It's so that an extraordinary psychic change can happen in those present - the pain of releasing a body into the ground or the fire allows the true meaning of a life to come through for those present, not necessarily on the spot, but certainly afterwards. Our lives are em-bodied. We have to free their meaning from the awful constrictions and claustrophobia of grief by saying farewell to that body - properly.

It hurts, whether you're listening to Neil Young or The Sex Pistols, it hurts no matter how much you celebrate the life that was lived. It hurts more if something awful has happened, if the person was young, etc. But even for an 87-year old who keels over quickly and doesn't suffer, if she mattered to you, you feel the sharpness of grief. Then you can take forward what the life means to you. Least, that how it seems to me.

If I had The Sex Pistols played at my funeral, just for the sake of a gesture, The Long-Suffering One would be upset. They aren't from the era of our youth, they have no resonance for us, they were culturally interesting maybe but neither of us listen to them with any pleasure. Or to choose something more likely, if I thought it would be amusing, and arranged for "Always Look On The Bright Side of Life" from "The Life of Brian," I don't think my family would be amused. Or comforted, or helped. Some might, not mine - even though I hugely enjoy the movie. (Of course it's not blasphemous, does anyone still think so?)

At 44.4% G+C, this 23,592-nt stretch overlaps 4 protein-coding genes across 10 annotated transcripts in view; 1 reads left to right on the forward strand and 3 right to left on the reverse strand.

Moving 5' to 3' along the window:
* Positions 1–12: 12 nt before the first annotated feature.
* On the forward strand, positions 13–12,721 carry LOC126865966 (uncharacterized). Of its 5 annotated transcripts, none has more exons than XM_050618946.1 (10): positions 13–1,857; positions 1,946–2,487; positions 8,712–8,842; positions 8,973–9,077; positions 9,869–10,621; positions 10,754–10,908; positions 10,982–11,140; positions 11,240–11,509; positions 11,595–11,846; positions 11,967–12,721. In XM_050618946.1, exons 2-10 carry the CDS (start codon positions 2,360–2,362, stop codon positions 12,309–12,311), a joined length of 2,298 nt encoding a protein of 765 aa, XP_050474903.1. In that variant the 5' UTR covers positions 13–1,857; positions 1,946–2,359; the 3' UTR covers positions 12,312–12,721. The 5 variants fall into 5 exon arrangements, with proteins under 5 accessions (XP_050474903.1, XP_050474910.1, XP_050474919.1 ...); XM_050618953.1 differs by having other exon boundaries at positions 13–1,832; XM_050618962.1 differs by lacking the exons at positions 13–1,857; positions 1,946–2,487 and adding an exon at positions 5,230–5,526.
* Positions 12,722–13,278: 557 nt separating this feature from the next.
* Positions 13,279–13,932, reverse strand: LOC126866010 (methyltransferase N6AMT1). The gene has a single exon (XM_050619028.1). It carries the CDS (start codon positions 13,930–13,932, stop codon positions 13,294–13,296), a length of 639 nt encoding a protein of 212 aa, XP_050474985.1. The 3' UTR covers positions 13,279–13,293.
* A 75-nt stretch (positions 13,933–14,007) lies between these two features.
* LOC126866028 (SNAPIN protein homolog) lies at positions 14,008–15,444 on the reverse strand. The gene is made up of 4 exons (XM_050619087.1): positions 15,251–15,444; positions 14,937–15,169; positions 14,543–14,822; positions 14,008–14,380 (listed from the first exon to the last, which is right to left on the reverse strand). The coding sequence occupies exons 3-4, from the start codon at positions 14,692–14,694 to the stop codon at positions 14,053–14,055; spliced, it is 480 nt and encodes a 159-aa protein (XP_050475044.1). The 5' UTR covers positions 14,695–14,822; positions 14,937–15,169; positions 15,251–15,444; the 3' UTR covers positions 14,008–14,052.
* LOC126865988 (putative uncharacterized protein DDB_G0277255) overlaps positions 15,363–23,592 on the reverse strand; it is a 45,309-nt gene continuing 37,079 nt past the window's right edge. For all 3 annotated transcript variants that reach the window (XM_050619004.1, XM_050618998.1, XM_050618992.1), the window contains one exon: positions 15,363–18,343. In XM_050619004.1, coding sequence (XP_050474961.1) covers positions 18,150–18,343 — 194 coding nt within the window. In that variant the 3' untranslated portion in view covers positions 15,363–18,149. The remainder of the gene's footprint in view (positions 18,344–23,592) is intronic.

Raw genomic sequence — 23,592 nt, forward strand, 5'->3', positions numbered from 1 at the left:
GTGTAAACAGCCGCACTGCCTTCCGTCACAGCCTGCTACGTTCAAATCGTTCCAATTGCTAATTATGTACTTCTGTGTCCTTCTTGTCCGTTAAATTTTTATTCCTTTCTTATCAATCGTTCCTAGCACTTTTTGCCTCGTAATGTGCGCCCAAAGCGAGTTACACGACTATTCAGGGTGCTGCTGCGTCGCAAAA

If Ms Refusenik has her Neil Young, what will it do for those there? Well, if it was a theme of hers for years, surely at least some of those attending would recognise that, smile, sob, mutter "that's so her, and at full volume too. Rock out, kid" or whatever. And seems to me it's the same with all elements of a funeral. Look for the resonance, the association, the words that enable the grief to flower and the funereal cramps eventually to subside.

It would be odd, at best, to have my funeral according to some plan of mine, that meant nothing to those who were there, even if it would have meant something to the me who isn't any more.